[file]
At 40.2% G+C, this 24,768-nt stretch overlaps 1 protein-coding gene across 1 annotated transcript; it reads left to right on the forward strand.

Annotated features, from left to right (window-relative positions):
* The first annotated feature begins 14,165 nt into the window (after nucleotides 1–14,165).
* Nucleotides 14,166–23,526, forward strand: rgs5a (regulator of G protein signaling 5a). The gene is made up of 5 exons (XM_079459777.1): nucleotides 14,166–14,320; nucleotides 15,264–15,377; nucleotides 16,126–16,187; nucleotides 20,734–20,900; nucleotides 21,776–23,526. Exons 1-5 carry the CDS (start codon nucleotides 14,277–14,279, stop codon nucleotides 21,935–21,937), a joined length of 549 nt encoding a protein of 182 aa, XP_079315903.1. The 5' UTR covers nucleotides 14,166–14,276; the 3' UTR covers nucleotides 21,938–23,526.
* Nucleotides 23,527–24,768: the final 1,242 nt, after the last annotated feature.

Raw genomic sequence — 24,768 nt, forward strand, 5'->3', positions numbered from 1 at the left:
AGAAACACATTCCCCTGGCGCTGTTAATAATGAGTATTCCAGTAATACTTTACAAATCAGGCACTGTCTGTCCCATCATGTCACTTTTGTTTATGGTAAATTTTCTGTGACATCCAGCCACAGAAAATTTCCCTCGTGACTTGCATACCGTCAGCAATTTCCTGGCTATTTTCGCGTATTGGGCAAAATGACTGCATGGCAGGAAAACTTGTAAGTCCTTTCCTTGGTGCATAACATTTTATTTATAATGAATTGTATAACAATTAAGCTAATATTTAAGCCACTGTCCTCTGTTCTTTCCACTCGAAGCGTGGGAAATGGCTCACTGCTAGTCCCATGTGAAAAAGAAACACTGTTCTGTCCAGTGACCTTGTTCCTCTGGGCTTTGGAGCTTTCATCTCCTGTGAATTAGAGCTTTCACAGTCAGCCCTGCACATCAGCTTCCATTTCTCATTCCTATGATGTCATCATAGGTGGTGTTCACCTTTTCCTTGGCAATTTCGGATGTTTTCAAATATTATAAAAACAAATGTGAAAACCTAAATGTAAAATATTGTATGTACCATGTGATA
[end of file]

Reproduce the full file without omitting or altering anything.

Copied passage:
At 40.2% G+C, this 24,768-nt stretch overlaps 1 protein-coding gene across 1 annotated transcript; it reads left to right on the forward strand.

Annotated features, from left to right (window-relative positions):
* The first annotated feature begins 14,165 nt into the window (after nucleotides 1–14,165).
* Nucleotides 14,166–23,526, forward strand: rgs5a (regulator of G protein signaling 5a). The gene is made up of 5 exons (XM_079459777.1): nucleotides 14,166–14,320; nucleotides 15,264–15,377; nucleotides 16,126–16,187; nucleotides 20,734–20,900; nucleotides 21,776–23,526. Exons 1-5 carry the CDS (start codon nucleotides 14,277–14,279, stop codon nucleotides 21,935–21,937), a joined length of 549 nt encoding a protein of 182 aa, XP_079315903.1. The 5' UTR covers nucleotides 14,166–14,276; the 3' UTR covers nucleotides 21,938–23,526.
* Nucleotides 23,527–24,768: the final 1,242 nt, after the last annotated feature.

Raw genomic sequence — 24,768 nt, forward strand, 5'->3', positions numbered from 1 at the left:
AGAAACACATTCCCCTGGCGCTGTTAATAATGAGTATTCCAGTAATACTTTACAAATCAGGCACTGTCTGTCCCATCATGTCACTTTTGTTTATGGTAAATTTTCTGTGACATCCAGCCACAGAAAATTTCCCTCGTGACTTGCATACCGTCAGCAATTTCCTGGCTATTTTCGCGTATTGGGCAAAATGACTGCATGGCAGGAAAACTTGTAAGTCCTTTCCTTGGTGCATAACATTTTATTTATAATGAATTGTATAACAATTAAGCTAATATTTAAGCCACTGTCCTCTGTTCTTTCCACTCGAAGCGTGGGAAATGGCTCACTGCTAGTCCCATGTGAAAAAGAAACACTGTTCTGTCCAGTGACCTTGTTCCTCTGGGCTTTGGAGCTTTCATCTCCTGTGAATTAGAGCTTTCACAGTCAGCCCTGCACATCAGCTTCCATTTCTCATTCCTATGATGTCATCATAGGTGGTGTTCACCTTTTCCTTGGCAATTTCGGATGTTTTCAAATATTATAAAAACAAATGTGAAAACCTAAATGTAAAATATTGTATGTACCATGTGATA